Structure and origin of Holocene cold events

Heinz Wanner a,b,*, Olga Solomina c, Martin Grosjean a,b, Stefan P. Ritz b,d, Markéta Jetel a

Institute of Geography, University of Bern, Bern, Switzerland
b Oeschger Centre for Climate Change Research, University of Bern, Bern, Switzerland
c Institute of Geography, Russian Academy of Sciences, Moscow, Russia
d Climate and Environmental Physics, University of Bern, Bern, Switzerland
Quaternary Science Reviews Volume 30, Issues 21-22, October 2011, Pages 3109-3123 doi:10.1016/j.quascirev.2011.07.010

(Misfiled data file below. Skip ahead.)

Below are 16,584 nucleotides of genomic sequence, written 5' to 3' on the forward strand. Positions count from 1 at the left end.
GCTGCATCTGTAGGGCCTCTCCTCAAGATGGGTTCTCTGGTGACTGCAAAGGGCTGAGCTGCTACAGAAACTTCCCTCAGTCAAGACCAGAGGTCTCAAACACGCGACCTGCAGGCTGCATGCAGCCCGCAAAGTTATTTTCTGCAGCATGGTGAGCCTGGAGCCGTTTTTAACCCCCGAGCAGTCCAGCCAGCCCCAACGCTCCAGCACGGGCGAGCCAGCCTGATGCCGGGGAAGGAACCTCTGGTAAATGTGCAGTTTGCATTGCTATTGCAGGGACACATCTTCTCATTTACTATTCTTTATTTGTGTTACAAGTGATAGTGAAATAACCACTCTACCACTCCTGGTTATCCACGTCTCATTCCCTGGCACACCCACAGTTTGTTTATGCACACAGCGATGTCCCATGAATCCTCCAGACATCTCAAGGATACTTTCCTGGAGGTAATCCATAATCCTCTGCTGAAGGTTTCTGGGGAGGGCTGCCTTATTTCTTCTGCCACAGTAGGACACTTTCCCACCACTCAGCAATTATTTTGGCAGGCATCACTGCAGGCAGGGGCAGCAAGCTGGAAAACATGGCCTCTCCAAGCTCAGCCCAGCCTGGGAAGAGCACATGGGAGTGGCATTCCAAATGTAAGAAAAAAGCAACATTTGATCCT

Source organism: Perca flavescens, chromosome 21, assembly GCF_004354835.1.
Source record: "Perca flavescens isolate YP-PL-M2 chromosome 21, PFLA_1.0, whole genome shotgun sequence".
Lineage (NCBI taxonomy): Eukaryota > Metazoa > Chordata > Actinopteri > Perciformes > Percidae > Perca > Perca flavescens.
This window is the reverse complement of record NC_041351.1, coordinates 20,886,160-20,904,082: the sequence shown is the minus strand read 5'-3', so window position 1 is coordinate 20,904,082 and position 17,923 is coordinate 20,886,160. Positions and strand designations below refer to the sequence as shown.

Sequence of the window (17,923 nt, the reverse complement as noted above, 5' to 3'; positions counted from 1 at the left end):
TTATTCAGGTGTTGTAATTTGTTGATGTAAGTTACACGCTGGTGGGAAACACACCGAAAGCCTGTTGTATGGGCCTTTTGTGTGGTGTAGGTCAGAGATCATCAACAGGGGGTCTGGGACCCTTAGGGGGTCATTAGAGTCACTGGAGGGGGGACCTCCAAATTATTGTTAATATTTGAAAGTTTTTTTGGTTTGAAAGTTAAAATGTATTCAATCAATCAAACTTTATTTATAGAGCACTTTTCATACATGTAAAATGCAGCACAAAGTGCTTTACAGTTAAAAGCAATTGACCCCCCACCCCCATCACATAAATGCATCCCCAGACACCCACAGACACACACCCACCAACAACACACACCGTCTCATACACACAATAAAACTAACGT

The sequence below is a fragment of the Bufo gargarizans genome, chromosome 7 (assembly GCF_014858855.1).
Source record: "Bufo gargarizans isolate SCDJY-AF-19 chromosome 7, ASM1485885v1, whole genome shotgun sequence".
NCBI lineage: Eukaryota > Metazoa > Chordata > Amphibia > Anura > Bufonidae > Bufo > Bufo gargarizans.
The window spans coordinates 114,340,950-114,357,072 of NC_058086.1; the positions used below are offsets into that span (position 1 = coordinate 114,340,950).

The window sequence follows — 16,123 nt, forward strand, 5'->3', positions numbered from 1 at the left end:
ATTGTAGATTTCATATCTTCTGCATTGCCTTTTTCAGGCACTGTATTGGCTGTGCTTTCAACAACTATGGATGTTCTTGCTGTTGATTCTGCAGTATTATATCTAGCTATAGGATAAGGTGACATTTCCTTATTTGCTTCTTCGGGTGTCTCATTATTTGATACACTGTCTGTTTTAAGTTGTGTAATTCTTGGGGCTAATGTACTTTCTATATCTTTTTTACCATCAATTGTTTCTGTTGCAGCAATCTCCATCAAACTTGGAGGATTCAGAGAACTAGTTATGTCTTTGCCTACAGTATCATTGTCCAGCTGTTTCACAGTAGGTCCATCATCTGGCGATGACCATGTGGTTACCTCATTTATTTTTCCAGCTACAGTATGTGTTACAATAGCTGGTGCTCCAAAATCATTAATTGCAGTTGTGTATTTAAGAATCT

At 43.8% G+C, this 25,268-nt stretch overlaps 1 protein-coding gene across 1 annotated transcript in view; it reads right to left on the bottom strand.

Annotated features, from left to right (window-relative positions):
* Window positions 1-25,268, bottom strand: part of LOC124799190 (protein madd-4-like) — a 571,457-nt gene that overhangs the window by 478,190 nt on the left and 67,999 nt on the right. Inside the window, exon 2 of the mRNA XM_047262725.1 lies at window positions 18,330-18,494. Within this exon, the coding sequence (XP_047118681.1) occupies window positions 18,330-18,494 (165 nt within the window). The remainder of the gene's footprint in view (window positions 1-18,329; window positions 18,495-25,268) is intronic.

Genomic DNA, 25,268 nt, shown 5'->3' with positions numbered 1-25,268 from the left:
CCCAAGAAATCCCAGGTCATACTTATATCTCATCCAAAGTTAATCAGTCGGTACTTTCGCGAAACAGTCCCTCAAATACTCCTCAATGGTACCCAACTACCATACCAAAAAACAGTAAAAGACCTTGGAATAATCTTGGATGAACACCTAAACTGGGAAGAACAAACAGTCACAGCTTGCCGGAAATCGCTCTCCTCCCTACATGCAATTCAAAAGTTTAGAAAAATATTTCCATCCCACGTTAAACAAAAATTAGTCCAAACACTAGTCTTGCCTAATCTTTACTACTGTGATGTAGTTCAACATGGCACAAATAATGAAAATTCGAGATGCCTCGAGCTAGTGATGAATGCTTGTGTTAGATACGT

The present interglacial, the Holocene, spans the period of the last 11,700 years. It has sustained the growth and development of modern society. The millennial-scale decreasing solar insolation in the Northern Hemisphere summer lead to Northern Hemisphere cooling, a southern shift of the Intertropical  Convergence Zone (ITCZ) and a weakening of the Northern Hemisphere summer monsoon systems. On the multidecadal to multicentury-scale, periods of more stable and warmer climate were interrupted by several cold relapses, at least in the Northern Hemisphere extra-tropical area. Based on carefully selected 10,000-year-long time series of temperature and humidity/precipitation, as well as reconstructions of glacier advances, the spatiotemporal pattern of six cold relapses during the last 10,000 years was analysed  and presented in form of a Holocene Climate Atlas (HOCLAT; see research/projects/holocene_atlas/). A clear cyclicity was not found, and the spatiotemporal variability of temperature and humidity/precipitation during the six specific cold events (8200, 6300, 4700, 2700, 1550 and 550 years BP) was very high. Different dynamical processes such as meltwater flux into the North Atlantic, low solar activity, explosive volcanic eruptions, and fluctuations of the thermohaline  circulation likely played a major role. In addition, internal dynamics in the North Atlantic and Pacific area (including their complex interaction) were likely involved.



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